This story is set in a time when hunting was the profession of choice. Everybody who could would send their sons and daughters to go and apprentice with the hunters, who were admired for the bravery they showed when they disappeared into the forest. Few hunters made it back from the forest alive, but when they did, they came back with wealth, both material and in the form of stories. The forest was a great equaliser; it did not care whether the hunter was the son of a king or the daughter of a farmer. Its creatures attacked at will and it was only the most skilled that survived to enjoy its riches. From a young age, children learned how to use the juju of the hunt and how to protect themselves when faced with creatures that were not human.

Hunting wasn’t simply venturing into the bush to find food; it was to return with tales of bravery and unimaginable riches.

So…what inspired this story? The Skull, that’s the answer.

The Skull

Amos Tutuola is a huge inspiration to me. His works haven’t just influenced me, they’ve also validated some ideas that I would have held on to because I thought they were “too weird”. While my favourite Tutuola books are those with badass heroines (Simbi and the Satyr of the Dark Jungle, The Brave African Huntress), it’s the story of The Skull from The Palm-Wine Drinkard that kept me up at night.

The tale of The Skull is about a young beautiful woman who falls in love with a monster. It’s a cautionary tale to women who are labelled vain, to me the moral of the story is; “be careful if you want to marry a handsome stranger because he could be a monster.” From the name, The Skull who the woman marries is just that (i.e. he’s only a head) but he appears to the maiden as a handsome man.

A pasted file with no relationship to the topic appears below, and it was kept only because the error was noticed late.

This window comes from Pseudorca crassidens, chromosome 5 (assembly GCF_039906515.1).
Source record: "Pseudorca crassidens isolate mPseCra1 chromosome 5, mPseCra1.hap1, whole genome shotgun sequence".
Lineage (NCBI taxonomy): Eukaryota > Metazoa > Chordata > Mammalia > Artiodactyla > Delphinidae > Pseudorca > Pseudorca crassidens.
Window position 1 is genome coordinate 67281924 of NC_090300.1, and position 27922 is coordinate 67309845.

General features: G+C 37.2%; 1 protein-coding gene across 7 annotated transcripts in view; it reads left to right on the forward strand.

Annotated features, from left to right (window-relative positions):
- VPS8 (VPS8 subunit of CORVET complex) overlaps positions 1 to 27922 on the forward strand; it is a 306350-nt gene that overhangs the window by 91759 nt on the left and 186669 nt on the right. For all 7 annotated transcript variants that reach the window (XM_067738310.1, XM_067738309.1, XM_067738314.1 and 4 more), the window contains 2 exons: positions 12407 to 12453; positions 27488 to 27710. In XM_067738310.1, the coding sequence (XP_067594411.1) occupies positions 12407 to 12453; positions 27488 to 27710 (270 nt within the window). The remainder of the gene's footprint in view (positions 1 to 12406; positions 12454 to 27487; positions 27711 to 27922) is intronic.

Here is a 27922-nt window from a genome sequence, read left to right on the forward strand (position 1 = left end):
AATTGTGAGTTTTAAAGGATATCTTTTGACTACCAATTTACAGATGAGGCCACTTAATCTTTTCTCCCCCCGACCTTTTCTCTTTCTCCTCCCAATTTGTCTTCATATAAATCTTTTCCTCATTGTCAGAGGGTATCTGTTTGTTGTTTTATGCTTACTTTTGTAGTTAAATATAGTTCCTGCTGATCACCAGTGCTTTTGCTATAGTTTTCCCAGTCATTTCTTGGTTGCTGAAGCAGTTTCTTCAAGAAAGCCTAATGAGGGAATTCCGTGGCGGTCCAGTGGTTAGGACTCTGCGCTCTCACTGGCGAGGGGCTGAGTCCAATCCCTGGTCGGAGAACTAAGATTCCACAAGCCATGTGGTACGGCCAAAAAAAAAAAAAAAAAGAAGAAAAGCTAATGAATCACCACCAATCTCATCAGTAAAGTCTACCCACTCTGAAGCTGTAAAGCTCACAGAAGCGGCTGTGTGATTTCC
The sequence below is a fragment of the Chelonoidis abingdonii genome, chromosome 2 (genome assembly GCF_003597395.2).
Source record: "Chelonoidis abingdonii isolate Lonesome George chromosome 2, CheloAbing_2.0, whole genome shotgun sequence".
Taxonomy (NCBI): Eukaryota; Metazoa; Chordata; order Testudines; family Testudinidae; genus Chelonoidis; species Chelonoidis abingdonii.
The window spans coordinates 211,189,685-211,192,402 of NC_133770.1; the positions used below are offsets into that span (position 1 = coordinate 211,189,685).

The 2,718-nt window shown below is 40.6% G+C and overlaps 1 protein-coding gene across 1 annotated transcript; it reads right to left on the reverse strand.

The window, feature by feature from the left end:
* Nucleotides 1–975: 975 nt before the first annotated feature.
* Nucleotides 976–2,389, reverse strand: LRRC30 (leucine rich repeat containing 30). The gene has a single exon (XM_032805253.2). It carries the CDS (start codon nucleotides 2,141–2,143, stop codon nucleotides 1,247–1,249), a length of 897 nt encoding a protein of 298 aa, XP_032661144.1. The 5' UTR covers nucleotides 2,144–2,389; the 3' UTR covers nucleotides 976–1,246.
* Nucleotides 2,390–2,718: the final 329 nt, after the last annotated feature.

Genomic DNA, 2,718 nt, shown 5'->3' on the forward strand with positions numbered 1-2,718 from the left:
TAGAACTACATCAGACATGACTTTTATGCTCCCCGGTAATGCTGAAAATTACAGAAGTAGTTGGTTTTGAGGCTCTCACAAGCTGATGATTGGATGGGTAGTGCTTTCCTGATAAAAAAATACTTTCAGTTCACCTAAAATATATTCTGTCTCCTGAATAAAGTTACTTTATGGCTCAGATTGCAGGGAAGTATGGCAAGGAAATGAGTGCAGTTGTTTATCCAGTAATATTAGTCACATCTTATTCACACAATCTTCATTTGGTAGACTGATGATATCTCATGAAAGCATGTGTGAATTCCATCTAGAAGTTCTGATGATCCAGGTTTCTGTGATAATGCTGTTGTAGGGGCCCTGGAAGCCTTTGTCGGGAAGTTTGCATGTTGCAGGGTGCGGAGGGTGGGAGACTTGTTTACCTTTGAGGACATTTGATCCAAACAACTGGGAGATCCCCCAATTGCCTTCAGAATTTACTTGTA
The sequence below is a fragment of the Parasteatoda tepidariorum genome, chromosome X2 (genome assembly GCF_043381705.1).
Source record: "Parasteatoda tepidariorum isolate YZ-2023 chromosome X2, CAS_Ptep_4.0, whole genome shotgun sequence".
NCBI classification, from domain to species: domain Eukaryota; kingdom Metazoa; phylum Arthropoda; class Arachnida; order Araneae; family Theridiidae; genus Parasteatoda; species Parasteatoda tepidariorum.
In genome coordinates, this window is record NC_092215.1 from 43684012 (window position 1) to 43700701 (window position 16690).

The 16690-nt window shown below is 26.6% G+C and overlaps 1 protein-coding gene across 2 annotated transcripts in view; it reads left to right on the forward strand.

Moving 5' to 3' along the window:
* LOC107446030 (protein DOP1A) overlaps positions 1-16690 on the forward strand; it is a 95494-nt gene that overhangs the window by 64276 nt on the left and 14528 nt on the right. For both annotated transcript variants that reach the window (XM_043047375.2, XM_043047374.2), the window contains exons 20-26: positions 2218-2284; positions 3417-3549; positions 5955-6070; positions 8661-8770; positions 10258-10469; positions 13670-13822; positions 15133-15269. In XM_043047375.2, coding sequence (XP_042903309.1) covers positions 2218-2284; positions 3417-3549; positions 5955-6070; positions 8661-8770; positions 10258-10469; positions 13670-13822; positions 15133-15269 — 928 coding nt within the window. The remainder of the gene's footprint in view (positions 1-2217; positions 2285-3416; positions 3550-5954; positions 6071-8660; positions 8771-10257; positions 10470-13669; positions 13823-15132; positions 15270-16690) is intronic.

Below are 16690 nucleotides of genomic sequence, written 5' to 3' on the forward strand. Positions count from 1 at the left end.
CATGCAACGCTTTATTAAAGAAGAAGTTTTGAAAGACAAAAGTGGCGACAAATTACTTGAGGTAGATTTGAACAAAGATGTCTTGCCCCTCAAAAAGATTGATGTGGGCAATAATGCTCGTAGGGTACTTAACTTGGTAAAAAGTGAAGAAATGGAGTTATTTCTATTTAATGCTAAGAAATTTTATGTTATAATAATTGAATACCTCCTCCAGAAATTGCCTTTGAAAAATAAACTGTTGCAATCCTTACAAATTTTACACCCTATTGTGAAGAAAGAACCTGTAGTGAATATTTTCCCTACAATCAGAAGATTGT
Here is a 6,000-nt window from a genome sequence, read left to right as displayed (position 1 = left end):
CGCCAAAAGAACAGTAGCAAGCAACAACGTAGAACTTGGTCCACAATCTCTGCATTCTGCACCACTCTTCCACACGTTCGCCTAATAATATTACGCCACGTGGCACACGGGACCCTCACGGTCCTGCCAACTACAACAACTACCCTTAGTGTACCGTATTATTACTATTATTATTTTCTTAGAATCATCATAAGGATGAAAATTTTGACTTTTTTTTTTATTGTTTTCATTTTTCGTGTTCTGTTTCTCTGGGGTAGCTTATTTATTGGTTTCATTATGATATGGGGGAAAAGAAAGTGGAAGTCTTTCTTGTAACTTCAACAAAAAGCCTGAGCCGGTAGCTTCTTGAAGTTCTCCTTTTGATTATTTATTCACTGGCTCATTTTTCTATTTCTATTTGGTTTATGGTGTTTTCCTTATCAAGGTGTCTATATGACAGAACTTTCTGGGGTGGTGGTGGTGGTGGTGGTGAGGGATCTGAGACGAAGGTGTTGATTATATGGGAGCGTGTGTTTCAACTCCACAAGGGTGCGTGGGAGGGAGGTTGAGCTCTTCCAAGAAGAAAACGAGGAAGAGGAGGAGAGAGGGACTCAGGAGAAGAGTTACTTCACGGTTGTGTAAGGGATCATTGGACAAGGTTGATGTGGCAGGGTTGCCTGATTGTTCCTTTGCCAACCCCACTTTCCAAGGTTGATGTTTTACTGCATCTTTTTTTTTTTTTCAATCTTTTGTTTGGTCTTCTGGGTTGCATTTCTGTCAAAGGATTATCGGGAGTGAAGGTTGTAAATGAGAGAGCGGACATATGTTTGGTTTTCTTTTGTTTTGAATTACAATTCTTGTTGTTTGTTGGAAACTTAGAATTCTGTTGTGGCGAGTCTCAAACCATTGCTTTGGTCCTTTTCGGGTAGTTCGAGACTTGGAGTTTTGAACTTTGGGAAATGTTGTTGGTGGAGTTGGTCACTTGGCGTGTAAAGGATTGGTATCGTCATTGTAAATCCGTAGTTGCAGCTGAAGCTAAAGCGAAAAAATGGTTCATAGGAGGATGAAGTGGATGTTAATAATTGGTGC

I didn’t like the original story and I wanted to do something about this folktale. It took years and countless discussions with friends over tea and coffee for the story to unravel.


What got the ball rolling was a comment I heard. IIRC, a friend wished she could remove and hang her breasts at the end of the day. Now I’ve typed that down, it seems bizarre (lol) There’s a scene in my story where this happens. Transforming The Skull to Yoyin satisfies my longing for women monsters in speculative fiction. There’s a fascinating spin to Yoyin’s name, it means “bring out sweetness” in Yoruba. Then months after the story was published, I found out that Yoyin has an entry in It states, “yoyin is a word to describe an awesome, African girl who is great at everything.”

One day I will publish that collection of short stories retelling Nigerian folktales with women monsters as central figures. Till then, I’d like people to stop calling me Yoyin.


Behind the scenes
Awure Iferan

My story “Awure Iferan”, published in Queer Africa 2 – New Stories is an excerpt from my novella about the consequences of love potions gone “wrong”.

Growing up in Nigeria, you hear stories about juju. I don’t recall if the idea for this story came from a story I heard or a Nollywood movie I watched but the plot goes something like this; a woman goes to get a love consultation, she’s told that the first person she sees is the love of her life and this person turns out to be someone she wouldn’t typically go for. Usually, her one true love is poor, or ugly or just not her type.

I was fascinated by this idea and one day while mulling over it I thought, “what if the first person she sees is another woman?” And thus a story was born. The novella follows Noura as she struggles to come to terms with the fact that her love potion doesn’t go the way she planned and the consequences/impact of this on her life and family. “Awure Iferan” is basically the first chapter of the novella.